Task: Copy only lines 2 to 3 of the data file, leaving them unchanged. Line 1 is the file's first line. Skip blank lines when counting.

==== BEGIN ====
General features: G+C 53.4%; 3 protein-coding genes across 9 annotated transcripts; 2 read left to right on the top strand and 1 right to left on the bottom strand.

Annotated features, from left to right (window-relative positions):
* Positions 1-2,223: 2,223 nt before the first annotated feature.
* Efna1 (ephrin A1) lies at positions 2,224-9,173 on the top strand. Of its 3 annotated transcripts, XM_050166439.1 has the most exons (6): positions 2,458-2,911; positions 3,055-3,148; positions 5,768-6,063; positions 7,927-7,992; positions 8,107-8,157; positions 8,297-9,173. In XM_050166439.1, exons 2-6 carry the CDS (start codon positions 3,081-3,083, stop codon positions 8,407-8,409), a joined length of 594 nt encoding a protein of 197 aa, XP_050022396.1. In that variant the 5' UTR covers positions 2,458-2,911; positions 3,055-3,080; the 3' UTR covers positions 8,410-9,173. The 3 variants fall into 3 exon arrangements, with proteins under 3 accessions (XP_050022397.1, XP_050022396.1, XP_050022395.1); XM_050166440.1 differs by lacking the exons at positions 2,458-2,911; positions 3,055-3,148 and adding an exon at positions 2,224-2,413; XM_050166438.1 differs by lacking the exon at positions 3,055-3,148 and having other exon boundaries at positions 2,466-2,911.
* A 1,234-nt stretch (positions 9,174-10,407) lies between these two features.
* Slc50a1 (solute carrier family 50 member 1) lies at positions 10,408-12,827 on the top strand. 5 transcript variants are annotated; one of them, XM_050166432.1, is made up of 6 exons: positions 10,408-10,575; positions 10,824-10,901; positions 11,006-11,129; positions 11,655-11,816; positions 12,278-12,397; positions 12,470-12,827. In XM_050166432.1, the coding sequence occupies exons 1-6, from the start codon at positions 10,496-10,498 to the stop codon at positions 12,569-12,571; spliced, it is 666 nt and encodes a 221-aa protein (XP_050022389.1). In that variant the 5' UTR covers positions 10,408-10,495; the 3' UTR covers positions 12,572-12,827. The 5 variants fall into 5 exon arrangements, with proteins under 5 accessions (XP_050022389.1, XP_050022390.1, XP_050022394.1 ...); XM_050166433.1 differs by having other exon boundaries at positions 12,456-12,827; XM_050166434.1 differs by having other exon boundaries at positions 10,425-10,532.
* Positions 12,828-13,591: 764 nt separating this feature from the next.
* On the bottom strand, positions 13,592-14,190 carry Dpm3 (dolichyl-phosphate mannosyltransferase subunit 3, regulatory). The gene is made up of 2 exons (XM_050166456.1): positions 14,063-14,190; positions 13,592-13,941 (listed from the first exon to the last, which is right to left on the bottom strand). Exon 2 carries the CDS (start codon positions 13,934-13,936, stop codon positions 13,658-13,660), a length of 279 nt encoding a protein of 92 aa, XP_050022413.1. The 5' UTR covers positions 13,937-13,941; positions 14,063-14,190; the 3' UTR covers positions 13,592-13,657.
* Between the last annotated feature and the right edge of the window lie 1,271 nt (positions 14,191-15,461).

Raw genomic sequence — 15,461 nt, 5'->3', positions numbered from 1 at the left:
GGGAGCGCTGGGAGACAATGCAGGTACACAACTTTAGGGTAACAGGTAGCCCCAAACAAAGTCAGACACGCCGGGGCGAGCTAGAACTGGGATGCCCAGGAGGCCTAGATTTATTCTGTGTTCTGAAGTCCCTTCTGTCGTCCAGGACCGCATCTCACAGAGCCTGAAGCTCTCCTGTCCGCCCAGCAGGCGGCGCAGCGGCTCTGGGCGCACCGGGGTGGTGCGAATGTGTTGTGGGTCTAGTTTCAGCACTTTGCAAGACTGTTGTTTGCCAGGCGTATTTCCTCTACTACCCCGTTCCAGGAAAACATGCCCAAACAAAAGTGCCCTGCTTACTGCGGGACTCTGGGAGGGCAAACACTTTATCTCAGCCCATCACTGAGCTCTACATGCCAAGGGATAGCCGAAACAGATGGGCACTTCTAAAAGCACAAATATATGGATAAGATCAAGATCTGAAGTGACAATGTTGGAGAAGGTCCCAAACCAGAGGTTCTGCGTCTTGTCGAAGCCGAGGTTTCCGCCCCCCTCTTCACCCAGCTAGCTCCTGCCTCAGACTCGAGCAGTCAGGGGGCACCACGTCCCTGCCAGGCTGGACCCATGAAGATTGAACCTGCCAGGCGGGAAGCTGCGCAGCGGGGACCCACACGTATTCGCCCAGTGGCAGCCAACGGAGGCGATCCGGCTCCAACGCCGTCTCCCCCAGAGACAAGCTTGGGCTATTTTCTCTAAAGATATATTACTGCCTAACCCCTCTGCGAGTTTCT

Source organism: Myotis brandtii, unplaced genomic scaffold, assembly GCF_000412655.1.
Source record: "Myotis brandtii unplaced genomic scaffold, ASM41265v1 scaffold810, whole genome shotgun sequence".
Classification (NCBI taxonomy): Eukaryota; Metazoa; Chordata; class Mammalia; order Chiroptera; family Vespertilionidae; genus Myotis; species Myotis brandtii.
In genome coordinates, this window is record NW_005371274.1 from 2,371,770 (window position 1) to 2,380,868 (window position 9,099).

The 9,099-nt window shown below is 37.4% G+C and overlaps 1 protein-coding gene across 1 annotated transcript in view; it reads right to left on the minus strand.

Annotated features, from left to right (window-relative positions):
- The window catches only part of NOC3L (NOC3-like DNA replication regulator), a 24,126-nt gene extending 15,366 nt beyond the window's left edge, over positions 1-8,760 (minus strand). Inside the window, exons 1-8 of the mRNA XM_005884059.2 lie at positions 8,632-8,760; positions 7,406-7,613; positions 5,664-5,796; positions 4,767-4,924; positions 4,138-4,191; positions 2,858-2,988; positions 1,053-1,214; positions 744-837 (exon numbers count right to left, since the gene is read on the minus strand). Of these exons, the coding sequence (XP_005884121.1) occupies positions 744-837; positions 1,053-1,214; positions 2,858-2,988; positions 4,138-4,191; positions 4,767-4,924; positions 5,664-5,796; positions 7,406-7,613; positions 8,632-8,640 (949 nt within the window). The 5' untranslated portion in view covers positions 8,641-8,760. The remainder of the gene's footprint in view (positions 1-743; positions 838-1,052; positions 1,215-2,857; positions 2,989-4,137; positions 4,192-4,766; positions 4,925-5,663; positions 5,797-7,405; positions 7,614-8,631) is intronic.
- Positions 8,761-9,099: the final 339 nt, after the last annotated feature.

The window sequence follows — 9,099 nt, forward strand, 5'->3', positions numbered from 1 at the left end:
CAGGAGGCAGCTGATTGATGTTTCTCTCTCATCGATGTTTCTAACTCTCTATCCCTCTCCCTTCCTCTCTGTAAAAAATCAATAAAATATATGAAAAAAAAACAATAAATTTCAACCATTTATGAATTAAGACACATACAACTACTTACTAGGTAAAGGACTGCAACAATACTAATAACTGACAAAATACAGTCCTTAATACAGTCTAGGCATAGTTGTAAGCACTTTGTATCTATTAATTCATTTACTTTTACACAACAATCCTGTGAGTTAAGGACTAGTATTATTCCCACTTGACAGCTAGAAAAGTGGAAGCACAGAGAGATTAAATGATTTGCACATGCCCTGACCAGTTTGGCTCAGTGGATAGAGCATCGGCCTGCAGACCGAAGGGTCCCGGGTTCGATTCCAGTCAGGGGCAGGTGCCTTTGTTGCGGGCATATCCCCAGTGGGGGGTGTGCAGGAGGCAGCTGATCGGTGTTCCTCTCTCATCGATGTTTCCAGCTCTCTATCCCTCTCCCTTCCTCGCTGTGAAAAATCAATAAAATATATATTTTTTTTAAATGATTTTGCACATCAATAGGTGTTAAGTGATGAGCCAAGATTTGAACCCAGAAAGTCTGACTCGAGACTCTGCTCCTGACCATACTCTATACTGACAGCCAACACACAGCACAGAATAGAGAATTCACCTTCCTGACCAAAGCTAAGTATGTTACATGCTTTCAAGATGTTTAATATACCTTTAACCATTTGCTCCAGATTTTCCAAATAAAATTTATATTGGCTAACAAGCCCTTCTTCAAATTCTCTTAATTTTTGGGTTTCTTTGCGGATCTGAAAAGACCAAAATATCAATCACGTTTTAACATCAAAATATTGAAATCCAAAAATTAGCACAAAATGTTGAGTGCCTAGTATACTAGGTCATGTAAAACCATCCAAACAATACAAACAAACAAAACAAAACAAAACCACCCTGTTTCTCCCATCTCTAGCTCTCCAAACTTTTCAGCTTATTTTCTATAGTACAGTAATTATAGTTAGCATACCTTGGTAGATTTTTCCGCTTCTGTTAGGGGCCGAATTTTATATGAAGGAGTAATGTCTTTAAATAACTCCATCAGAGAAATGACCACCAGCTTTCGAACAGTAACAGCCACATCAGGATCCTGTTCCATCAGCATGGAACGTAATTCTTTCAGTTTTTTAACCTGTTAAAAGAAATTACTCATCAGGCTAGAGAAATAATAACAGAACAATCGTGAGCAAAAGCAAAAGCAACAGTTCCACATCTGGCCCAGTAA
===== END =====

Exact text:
Annotated features, from left to right (window-relative positions):
* Positions 1-2,223: 2,223 nt before the first annotated feature.